MCB Professors of Immunology and Molecular Medicine, Greg Barton and Russell Vance, are two of the recent grant recipients of the Howard Hughes Medical Institute (HHMI) new Emerging Pathogens Initiative. The initiative involves 13 project teams of over 70 scientists from 29 institutions collaborating on basic research to target future emerging pathogens that could impact human health. Barton and Vance will collaborate on a team with researchers from Duke University, University of Victoria, and Harvard Medical School on their project entitled Akkermansia muciniphila as a mucosal vaccine platform for emerging pathogens.
New research suggests formal recognition of rights of Indigenous peoples to ancestral territories could protect and restore a threatened biodiversity hotspot covering 17 states outside the Amazon.
During his first five years as Dean, Ackerly has advanced student support, DEI efforts, fundraising goals, and more.
The third-year environmental science major and African American studies minor recounts her experience at the 2022 UN Climate Change Conference.
ESPM professor Kip Will is leading a SPUR project to help monitor the effects of tree and underbrush removal on arthropod biodiversity in the post-fire Santa Cruz Mountains.
The selected researchers rank in the top 1% in the number of scholarly citations worldwide over the last decade.
Two recent ARE undergraduates break down their research on consumer choice and willingness to pay during the height of the COVID-19 pandemic.
Research led by Brian Kastl, a PhD candidate in ESPM, outlines a deadly mismatch in water flows and temperatures for young salmon headed to sea.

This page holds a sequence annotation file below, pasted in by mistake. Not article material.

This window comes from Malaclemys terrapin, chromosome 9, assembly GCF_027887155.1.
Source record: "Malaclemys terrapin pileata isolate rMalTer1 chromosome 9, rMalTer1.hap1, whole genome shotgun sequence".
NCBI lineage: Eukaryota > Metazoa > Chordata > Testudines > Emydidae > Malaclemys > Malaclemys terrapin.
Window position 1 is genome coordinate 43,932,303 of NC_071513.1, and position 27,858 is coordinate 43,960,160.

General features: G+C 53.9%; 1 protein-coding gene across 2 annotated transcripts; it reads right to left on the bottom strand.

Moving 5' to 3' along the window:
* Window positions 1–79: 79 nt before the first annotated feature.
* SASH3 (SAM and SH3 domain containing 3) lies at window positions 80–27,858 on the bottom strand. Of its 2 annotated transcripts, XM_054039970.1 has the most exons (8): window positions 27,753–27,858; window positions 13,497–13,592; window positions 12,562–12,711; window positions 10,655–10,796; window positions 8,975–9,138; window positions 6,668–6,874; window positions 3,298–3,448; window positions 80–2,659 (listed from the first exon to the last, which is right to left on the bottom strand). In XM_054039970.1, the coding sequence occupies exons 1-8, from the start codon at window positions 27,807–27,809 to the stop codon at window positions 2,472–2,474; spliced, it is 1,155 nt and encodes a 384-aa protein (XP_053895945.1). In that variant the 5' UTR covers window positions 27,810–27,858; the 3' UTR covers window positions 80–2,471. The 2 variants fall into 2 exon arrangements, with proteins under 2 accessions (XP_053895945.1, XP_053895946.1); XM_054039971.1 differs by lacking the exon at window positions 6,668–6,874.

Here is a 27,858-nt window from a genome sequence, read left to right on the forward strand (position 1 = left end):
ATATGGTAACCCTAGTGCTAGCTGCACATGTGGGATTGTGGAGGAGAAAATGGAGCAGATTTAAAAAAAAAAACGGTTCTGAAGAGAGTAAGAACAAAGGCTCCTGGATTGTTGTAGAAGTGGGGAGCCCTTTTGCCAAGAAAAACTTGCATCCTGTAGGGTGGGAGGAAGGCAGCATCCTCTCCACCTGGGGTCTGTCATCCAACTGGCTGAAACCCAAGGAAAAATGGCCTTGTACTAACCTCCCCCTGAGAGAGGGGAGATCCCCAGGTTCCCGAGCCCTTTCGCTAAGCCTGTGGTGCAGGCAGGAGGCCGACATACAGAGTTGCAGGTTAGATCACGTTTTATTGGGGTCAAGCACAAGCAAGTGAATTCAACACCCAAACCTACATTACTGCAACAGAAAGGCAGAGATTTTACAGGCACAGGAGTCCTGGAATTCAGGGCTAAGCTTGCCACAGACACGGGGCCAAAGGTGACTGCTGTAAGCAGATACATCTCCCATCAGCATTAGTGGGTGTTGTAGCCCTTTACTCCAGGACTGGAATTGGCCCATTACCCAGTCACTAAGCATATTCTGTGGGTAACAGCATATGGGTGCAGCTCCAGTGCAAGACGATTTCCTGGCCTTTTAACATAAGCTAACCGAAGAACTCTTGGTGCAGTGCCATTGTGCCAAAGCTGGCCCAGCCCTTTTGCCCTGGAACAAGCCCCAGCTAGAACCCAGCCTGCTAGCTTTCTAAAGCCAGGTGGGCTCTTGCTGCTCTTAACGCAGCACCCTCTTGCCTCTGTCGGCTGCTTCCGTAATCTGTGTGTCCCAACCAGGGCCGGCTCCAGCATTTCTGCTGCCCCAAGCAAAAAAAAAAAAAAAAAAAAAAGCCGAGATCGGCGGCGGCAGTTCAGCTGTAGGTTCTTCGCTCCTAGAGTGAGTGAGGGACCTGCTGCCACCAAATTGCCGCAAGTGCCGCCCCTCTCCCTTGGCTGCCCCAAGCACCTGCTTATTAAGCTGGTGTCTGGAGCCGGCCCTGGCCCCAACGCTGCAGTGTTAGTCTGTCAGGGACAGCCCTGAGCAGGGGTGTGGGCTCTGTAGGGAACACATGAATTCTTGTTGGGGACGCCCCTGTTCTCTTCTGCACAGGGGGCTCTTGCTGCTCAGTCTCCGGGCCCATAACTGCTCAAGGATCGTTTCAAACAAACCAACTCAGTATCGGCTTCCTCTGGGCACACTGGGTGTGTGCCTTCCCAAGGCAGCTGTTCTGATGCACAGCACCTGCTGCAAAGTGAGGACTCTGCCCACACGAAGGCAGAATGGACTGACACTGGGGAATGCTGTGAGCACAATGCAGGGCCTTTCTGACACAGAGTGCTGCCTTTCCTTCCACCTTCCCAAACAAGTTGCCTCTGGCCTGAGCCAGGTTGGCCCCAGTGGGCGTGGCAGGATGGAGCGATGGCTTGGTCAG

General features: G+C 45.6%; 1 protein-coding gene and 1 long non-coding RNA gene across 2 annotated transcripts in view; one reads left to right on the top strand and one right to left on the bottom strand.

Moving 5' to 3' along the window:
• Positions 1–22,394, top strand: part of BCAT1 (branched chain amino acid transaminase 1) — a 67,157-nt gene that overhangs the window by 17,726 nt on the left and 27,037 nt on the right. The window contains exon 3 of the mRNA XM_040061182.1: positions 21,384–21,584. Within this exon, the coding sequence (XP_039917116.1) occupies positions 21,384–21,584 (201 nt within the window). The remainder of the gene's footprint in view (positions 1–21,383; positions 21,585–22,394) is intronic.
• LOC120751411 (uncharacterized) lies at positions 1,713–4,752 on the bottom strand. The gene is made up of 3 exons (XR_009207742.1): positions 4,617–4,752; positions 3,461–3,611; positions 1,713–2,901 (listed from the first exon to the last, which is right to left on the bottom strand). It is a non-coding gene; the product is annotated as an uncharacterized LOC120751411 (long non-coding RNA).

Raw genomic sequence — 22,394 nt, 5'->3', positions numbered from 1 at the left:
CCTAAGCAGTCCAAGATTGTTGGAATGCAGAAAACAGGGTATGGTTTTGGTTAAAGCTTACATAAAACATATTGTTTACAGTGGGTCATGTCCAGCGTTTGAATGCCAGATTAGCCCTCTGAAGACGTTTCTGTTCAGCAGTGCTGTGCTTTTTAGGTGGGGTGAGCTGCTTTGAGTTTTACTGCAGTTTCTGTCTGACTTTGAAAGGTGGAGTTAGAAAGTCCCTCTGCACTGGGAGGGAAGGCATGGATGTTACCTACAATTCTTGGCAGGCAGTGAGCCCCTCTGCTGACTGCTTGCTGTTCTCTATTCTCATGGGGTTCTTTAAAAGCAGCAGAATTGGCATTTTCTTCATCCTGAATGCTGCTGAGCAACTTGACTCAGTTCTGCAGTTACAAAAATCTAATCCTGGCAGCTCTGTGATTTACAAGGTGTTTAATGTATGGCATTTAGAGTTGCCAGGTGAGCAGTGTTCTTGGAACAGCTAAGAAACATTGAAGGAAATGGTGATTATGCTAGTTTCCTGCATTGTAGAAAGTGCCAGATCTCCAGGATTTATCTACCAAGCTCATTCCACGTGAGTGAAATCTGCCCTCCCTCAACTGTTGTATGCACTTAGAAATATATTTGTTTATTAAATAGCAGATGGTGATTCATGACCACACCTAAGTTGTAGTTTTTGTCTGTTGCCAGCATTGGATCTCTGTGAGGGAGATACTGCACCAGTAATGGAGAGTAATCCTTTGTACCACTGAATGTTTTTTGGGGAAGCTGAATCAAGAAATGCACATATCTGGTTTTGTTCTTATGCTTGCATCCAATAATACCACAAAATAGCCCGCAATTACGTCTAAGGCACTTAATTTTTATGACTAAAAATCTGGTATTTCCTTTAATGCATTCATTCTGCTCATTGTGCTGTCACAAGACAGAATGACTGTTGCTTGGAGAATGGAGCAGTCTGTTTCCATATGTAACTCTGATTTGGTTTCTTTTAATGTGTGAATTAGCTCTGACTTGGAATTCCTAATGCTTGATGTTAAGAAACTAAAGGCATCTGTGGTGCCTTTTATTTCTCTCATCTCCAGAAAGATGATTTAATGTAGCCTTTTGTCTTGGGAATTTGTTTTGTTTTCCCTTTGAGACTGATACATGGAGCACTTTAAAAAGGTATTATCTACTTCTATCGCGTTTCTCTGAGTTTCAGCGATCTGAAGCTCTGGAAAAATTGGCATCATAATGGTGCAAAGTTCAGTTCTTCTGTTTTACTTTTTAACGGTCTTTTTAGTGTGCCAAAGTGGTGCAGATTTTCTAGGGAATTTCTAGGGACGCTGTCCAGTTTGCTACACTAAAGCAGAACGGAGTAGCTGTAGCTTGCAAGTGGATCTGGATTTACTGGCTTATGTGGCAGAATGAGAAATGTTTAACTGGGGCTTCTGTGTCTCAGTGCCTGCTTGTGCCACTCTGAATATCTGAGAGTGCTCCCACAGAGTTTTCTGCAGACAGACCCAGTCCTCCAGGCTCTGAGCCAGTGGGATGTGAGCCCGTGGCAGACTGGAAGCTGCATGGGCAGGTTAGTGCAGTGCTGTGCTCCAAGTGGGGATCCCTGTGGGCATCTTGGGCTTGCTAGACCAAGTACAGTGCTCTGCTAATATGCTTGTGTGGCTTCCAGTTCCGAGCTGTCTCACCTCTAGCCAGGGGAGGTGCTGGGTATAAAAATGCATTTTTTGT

Former IB postdoc Brian Swartz and IB professor Brent Mishler, present their new book entitled Speciesism in Biology and Culture: How Human Exceptionalism is Pushing Planetary Boundaries. It includes 9 chapters containing wide-ranging discussions about the sociopolitical, cultural, and scientific ramifications of speciesism and world views that derive from it, integrating natural sciences, social sciences, and humanities.
Led by NST cooperative extension specialist Susana Matias, the study examines the health of the people who help plant, nurture and harvest food in California.
Research by UC Berkeley’s CoolClimate Network helped New York Times reporters map neighborhood emissions across the United States.
As the year comes to a close, MCB has a lot to be thankful for. Most importantly, we are grateful for our extraordinary community of our students, postdocs, staff, faculty, alumni and friends. We hope you enjoy our year-end video highlighting some of our 2022 memories together.
Contribute to telling the Rausser College story by entering our 2023 photo contest! Submit your original photos for a chance to win prizes and to have your work featured in Rausser College publications.
The Personal Food Security and Wellness course was recently highlighted on the UC Division of Agriculture and Natural Resources Food Blog.